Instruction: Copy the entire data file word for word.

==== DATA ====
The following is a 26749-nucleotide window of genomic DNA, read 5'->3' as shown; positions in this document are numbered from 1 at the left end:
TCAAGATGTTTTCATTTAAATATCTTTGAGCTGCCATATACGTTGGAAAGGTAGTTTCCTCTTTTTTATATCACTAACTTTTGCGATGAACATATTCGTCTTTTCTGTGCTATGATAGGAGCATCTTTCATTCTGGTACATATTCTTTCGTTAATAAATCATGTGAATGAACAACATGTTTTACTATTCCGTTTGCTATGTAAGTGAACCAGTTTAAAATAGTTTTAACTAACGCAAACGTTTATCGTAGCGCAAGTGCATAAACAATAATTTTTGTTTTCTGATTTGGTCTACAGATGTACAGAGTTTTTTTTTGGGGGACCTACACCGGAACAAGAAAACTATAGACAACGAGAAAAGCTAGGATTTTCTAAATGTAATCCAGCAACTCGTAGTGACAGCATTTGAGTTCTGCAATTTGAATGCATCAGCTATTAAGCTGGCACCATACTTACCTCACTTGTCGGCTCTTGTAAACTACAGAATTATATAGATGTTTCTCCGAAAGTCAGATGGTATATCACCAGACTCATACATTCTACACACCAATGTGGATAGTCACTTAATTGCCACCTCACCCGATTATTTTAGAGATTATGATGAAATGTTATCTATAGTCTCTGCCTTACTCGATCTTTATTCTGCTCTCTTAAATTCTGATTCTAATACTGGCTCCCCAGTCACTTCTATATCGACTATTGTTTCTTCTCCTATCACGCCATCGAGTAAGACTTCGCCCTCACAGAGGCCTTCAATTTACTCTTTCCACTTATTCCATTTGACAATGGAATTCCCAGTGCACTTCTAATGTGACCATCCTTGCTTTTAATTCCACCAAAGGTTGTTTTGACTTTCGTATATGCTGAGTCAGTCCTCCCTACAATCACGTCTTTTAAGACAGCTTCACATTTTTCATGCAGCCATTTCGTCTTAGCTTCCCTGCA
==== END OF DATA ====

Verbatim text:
The following is a 26749-nucleotide window of genomic DNA, read 5'->3' as shown; positions in this document are numbered from 1 at the left end:
TCAAGATGTTTTCATTTAAATATCTTTGAGCTGCCATATACGTTGGAAAGGTAGTTTCCTCTTTTTTATATCACTAACTTTTGCGATGAACATATTCGTCTTTTCTGTGCTATGATAGGAGCATCTTTCATTCTGGTACATATTCTTTCGTTAATAAATCATGTGAATGAACAACATGTTTTACTATTCCGTTTGCTATGTAAGTGAACCAGTTTAAAATAGTTTTAACTAACGCAAACGTTTATCGTAGCGCAAGTGCATAAACAATAATTTTTGTTTTCTGATTTGGTCTACAGATGTACAGAGTTTTTTTTTGGGGGACCTACACCGGAACAAGAAAACTATAGACAACGAGAAAAGCTAGGATTTTCTAAATGTAATCCAGCAACTCGTAGTGACAGCATTTGAGTTCTGCAATTTGAATGCATCAGCTATTAAGCTGGCACCATACTTACCTCACTTGTCGGCTCTTGTAAACTACAGAATTATATAGATGTTTCTCCGAAAGTCAGATGGTATATCACCAGACTCATACATTCTACACACCAATGTGGATAGTCACTTAATTGCCACCTCACCCGATTATTTTAGAGATTATGATGAAATGTTATCTATAGTCTCTGCCTTACTCGATCTTTATTCTGCTCTCTTAAATTCTGATTCTAATACTGGCTCCCCAGTCACTTCTATATCGACTATTGTTTCTTCTCCTATCACGCCATCGAGTAAGACTTCGCCCTCACAGAGGCCTTCAATTTACTCTTTCCACTTATTCCATTTGACAATGGAATTCCCAGTGCACTTCTAATGTGACCATCCTTGCTTTTAATTCCACCAAAGGTTGTTTTGACTTTCGTATATGCTGAGTCAGTCCTCCCTACAATCACGTCTTTTAAGACAGCTTCACATTTTTCATGCAGCCATTTCGTCTTAGCTTCCCTGCA